Everyone knows the dangers of drinking and driving - yet, so many people still drive on our roadways after a night of drinking. Despite efforts to stop - or at least curb - drinking and driving, there are still people who endanger themselves - and others - when they are intoxicated. In fact, a drunk driver kills someone in the United States every 50 minutes.
Everyone thinks that they won’t be affected by drunk driving. But the statistics show otherwise. According to the National Highway Traffic Safety Administration, about one in three Americans will be affected by a drunk driving accident.
So what should you do if you find yourself the victim in a drunk driving accident? There is good news, as you have a variety of options and a strong support system.
ASSESS THE DAMAGE
It can be traumatizing if you are the victim of a car accident - let alone an accident that could have been avoided by someone’s decision to not drink and drive. But part of the recovery process is to heal yourself physically and be made whole financially.
The first step in this process would be to assess the damage - first, physically. If you are the victim in a drunk driving crash, always accept the ambulance visit to make sure you are okay physically, and to see what potential injuries may arise later. Make sure you are checked for:
Brain and head injuries frequently arise after car accidents, even if you feel fine right after the accident. Concussions occur after collisions when the brain moves or hits the skull. Sometimes, you may not feel the effects of concussions until a day or so later. Seek medical attention immediately in order to determine whether you have suffered from head trauma.
Back and spine injuries are also common after car accidents, especially if you were hit from behind. Again, you might feel okay immediately after the accident, but is it important that you have a medical professional look at you to see if the accident caused any alignment issues or muscular damage to your back or spine. Often, back and spine injuries require surgery, even if it is years down the line. Seek medical attention right away to prevent unnecessary complications later on.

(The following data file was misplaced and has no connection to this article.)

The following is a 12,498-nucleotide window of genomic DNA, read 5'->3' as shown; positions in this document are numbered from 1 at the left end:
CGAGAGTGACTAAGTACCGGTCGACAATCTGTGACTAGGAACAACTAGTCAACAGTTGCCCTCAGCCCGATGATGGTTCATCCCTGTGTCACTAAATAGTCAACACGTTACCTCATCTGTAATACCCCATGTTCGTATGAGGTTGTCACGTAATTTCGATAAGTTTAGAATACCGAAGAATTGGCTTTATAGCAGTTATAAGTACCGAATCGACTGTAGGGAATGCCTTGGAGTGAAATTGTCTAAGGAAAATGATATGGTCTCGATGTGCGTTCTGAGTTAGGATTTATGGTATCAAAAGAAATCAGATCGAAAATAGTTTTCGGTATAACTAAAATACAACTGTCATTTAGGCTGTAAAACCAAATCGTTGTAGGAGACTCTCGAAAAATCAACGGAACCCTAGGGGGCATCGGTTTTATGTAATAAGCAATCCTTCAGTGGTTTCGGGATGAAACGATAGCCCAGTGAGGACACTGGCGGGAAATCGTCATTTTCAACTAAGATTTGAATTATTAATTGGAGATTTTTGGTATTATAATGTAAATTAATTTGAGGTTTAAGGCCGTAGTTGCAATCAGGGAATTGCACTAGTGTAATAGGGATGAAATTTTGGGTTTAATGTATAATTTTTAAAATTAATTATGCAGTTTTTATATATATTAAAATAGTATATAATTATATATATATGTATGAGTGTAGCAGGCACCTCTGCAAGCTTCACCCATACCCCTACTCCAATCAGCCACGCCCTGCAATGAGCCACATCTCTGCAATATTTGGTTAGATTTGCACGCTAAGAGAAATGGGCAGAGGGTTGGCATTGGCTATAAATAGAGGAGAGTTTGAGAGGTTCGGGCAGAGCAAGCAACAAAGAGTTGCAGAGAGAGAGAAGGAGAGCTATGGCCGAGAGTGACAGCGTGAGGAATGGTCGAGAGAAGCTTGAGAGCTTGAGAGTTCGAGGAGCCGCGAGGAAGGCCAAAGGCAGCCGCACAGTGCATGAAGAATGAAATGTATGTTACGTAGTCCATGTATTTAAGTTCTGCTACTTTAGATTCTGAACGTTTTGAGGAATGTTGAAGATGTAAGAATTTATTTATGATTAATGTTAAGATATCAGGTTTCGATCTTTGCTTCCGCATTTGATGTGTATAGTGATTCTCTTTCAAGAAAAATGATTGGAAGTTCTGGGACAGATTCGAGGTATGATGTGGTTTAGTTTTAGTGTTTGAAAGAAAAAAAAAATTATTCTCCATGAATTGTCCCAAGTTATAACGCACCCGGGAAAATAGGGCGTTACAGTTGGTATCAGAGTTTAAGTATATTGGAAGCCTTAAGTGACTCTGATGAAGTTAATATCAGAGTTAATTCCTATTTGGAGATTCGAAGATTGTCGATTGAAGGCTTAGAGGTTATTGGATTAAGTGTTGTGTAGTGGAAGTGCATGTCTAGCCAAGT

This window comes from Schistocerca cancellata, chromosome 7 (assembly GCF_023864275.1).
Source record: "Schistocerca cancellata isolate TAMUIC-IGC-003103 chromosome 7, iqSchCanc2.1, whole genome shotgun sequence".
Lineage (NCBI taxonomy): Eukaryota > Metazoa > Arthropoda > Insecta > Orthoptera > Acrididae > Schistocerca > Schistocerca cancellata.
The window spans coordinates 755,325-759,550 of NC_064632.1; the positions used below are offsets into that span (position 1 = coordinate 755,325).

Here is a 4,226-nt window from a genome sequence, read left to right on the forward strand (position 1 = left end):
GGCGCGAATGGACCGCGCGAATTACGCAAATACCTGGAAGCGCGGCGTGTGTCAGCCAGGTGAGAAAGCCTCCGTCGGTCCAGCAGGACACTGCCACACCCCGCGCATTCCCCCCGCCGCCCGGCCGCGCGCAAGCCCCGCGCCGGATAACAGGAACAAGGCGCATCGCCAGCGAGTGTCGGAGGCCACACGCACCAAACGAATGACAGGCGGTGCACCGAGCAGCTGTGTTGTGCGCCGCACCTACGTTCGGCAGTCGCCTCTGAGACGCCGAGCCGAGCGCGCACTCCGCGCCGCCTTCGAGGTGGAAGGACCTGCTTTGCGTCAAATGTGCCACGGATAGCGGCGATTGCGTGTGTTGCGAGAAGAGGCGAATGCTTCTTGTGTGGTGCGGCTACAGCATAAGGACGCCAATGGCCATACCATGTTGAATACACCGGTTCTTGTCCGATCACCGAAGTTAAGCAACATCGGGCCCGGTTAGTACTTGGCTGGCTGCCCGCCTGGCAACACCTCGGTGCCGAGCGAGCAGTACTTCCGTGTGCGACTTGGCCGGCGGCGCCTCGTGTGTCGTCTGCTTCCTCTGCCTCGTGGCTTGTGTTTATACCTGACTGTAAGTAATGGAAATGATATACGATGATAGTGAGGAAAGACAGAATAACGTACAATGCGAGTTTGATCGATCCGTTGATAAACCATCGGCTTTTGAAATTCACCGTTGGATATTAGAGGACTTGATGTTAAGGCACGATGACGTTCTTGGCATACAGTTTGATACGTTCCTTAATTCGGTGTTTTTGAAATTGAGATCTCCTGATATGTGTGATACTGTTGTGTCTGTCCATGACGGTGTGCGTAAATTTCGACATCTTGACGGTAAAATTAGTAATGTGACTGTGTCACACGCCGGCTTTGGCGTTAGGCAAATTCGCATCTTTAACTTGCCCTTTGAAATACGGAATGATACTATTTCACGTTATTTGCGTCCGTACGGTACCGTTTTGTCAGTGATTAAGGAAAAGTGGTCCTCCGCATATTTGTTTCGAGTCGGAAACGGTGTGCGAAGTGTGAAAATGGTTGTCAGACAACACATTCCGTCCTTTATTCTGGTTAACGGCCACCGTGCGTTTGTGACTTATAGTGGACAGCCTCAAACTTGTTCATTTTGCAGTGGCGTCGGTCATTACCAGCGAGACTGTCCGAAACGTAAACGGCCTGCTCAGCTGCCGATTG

Neck injuries - You might have heard about the term “whiplash,” and maybe you’ve experienced it before. Whiplash is a mild neck injury - but again, you should opt to receive medical attention if you experience whiplash after a drunk driving accident. Sometimes, more serious neck injuries arise after you mistook your injury for whiplash. Chronic muscle pain and even nerve damage are also common after car accidents.
Cuts, Sores, Bruises
If you are lucky enough to avoid the above injuries after a drunk driver hits you, you might still suffer from cuts, scrapes, sores, or bruises. For instance, you might have various cuts and bruises from your seat belt, or from hitting your head or face on a part of the car. Have a medical professional assess your damage and treat your wounds in order to avoid further complications.
Even if you look “okay” on the outside, you should have a doctor look at you to see whether you have any internal injuries. Internal bleeding is common after a car accident, especially from the strain of a seat belt.
Any car accident can be psychologically taxing, especially when it involves a drunk driver. You may suffer from anxiety, post-traumatic stress disorder, emotional distress, depression from losing a loved one who was also involved in the accident, or even fear of leaving the home. Don’t underestimate or downplay your distress, seek professional help and work to move past the event as best as you can.
HOLD THEM ACCOUNTABLE
If you are involved in a drunk driving accident, immediately call the police - even if you feel okay. Under New Jersey law, a driver with a blood alcohol concentration (BAC) of .08 or higher is guilty of a crime - and the penalties heighten as their BAC increases. Call 911 to have the police assess the other drivers’ alcohol level if you suspect any drunk driving (i.e. if they “came out of nowhere,” were swerving, driving in the wrong lane or wrong side of the road, excessively speeding, etc.)
The police will also help to take down any information about the driver and accident, in the event that you are incapacitated. Questions that you or the police should ask include:
- How much have you had to drink?
- Where were you coming from? New Jersey has an active “dram shop law,” meaning that if the drunk driver was excessively or visibly drunk at a bar or establishment, the owner of the establishment could be partially liable for serving the visibly drunk patron. The rule also applies to party hosts, if they allow a visibly intoxicated guest to continue drinking and leave driving.
In addition, the drunk driver will be liable to compensate you for your injuries. “Compensatory damages” that you can recover from the drunk driver include:
- Medical bills (current and future)
- Therapy sessions (physical therapy and emotional)
- Lost wages
- Emotional distress
- Funeral expenses
- Wrongful death
FILE A PERSONAL INJURY CLAIM
After you have had a few weeks to recover physically and mentally, the next thing you should do is contact a New Jersey personal injury lawyer. Collect all of the information and your thoughts, and schedule a free consultation to file a claim against the drunk driver.